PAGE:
Willow Creek (AVA)
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Willow Creek is California’s northern most 'coastal' American Viticulture Area (AVA). This distinction is not well known outside the far north of the California coast, and only Seida Valley AVA in inland Siskiyou County is farther north. The region lies in a narrow valley formed by the Trinity River only 25 miles from the cold Pacific Ocean, yet it still enjoys an abundance of sunlight and heat due to the multiple mountain ranges in between. The AVA was established in 1983, from the petition efforts of two area school teachers with small vineyards located in the Willow Creek Valley, Ed Oliviera and Dean Williams. It spans elements of Humboldt and Trinity Counties.

The region is very rugged and mountainous with the cold crystal clear waters of the Trinity River rushing literally through the middle of the AVA. The valley floor rests 400 – 500 feet above sea level surrounded by 4000 foot mountains. The AVA runs from a few miles east of the town of Willow Creek following the Trinity River to a point a few miles southwest of town and is inclusive of the valley floor and surrounding slopes to an elevation of 1000 feet, which encompass about 6,000 acres. The Trinity connects to the Klamath River several miles downstream from the AVA where the Klamath continues to the ocean. This long corridor to the cold ocean waters eventually leads to evening temperature drops of as much as 50 degrees.

Soils are typically very rocky with little clay content. Rocks, sand and a loose loam cover most of the land. Parent rock is ocean shale piled up from the continuous action of the Pacific plate diving under the North American plate and pushing marine deposits in front of the subduction zone. These soils are well drained and vines must send their roots deep to avoid summer drought.

A short growing season tends to be hot and dry with daytime temperatures mainly in the 90’s reaching the 100’s for week long stretches. It is this daytime heat that differentiates Willow Creek from the surrounding Humboldt County appellation. Afternoon breezes running up these coastal river valleys reflect, ultimately, on the coastal nature of the appellation. When rainfall resumes during the late fall and winter months as much as 70 inches can be totaled in a year. Winter temperatures do fall below freezing.

Only 7 small commercial vineyards exist at this time in the AVA. Ranging in size from 2 acres to 20, a diverse variety of grapes are grown with varied success. Cabernet Sauvignon, Cabernet Franc, Malbec, Merlot, Pinot Noir, Sangeovese, and Zinfandel, all needing summer heat comprise the reds, Chardonnay, Sauvignon Blanc, Riesling, and Chenin Blanc are grown for white.

Currently just 3 small wineries exist in Willow Creek; Dogwood Estates, Sentinel, and Winnett Vineyards. Other wineries in cool to cold parts of Humboldt County rely on the heat of Willow Creek for warm climate red grapes.

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Correspondent

Barbara Trigg
is the Regional Correspondent for Willow Creek.

Recommendations

Humboldt County - Home of the world's tallest trees

About 200 miles north of San Francisco, Humboldt County on the Northern California Coast is a natural paradise. It boasts the world's tallest trees in Redwood National Park, the continental United States' longest stretch of wild beachfront along the Lost Coast, the state's second largest natural bay, as well as a variety of historic towns and seaports.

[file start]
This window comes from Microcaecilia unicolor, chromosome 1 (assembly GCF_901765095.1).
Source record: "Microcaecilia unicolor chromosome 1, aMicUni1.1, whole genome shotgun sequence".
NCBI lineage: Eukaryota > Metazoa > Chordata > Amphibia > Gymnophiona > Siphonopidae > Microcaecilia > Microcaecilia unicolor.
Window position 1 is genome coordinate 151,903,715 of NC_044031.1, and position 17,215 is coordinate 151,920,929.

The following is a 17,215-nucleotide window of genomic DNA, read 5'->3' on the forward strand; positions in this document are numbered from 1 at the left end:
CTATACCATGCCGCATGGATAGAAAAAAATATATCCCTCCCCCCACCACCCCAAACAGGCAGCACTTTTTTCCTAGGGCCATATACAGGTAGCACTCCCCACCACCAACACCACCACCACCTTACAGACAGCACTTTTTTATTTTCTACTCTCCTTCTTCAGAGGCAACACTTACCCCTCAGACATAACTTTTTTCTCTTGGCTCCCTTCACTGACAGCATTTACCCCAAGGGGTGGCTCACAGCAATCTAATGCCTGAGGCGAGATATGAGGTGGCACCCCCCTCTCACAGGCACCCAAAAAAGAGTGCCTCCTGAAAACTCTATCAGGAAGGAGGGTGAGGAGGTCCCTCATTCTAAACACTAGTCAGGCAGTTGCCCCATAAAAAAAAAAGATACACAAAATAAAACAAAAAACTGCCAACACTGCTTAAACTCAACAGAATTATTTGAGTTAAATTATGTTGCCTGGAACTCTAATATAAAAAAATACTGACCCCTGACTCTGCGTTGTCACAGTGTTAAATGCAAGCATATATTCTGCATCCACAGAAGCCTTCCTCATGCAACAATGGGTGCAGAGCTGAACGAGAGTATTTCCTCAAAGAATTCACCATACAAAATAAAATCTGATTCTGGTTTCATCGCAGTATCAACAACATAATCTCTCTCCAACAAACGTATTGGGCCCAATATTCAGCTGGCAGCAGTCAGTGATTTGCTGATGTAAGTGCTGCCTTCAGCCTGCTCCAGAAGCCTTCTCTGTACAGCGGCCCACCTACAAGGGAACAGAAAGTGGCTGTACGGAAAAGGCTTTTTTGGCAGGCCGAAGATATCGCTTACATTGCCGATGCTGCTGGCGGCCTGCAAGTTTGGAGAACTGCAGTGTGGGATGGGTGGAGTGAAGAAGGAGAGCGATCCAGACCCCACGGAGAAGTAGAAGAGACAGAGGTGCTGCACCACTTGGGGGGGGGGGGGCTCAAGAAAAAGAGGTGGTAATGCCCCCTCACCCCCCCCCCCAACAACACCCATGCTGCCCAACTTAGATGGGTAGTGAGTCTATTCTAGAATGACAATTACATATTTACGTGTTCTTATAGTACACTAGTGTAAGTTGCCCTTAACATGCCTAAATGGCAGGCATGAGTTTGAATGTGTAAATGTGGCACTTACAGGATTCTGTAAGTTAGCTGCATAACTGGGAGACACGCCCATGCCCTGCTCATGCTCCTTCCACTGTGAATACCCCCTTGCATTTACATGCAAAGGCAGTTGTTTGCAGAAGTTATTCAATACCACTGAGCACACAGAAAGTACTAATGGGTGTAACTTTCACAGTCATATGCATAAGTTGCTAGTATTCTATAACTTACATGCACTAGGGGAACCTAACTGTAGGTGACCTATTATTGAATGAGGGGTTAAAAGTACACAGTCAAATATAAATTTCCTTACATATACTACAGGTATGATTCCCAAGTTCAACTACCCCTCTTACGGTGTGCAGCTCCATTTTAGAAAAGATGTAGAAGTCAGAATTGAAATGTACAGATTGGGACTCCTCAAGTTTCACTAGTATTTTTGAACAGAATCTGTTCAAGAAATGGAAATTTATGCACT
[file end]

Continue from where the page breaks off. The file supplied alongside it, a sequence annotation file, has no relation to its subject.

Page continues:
In addition to the giant redwoods, you'll find outdoor adventures like hiking, kayaking, biking and scenic drives. Humboldt Bay, for example, easily accessible from Old Town Eureka, offers paddlers a chance to see harbor seals, thousands of coastal birds, and schools of flapping bat rays. And the Avenue of the Giants offers by far the most remarkable auto tour among the massive old growth redwoods.

Combine the natural beauty with the area's commitment to agricultural quality -- the county has some of the state's oldest organic vineyards and farmers markets -- and visitors here find some excellent culinary discoveries.

The eclectic dining choices range from Old West lumber camp-style diners to Wine Spectator award-winning white-tablecloth restaurants. And the seafood? Fresh crab, salmon and clam are amply available at local markets and restaurants, as well as to visiting anglers and beachcombers.

Moreover, Humboldt oysters rank as the most popular in the state. Seventy percent of all oysters consumed in California originate from Humboldt Bay. And its Cypress Grove goat cheeses are found in fine restaurants and markets across the country. As an extra touch, many local markets, wine shops and restaurants offer Humboldt wines, pairing their best with the best from Humboldt farmers and fishermen.

The Redwood Coast also offers a variety of lodging choices, many of them intimate B&Bs that showcase the region's heritage. Many are in Eureka, or the Victorian Seaport, which has a restored 19th Century Old Town business district on the waterfront; and in Ferndale, which has been called the state's best preserved Victorian village. Familiar national motel chains along with RV parks are easily accessible along Hwy 101, often overlooking redwoods, farmlands, and the rugged coast.

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Q: What are the most recognized grapes grown here?
Q: What wines are produced here?

The AppellationAmerica database identifies 19 wines labeled with the Willow Creek designation.

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Q: What wineries are based here ?
Q: What other wineries source fruit here ?
Q: What are the overlapping appellations ?

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Winery sponsors of Appellation America’s coverage of the Willow Creek appellation.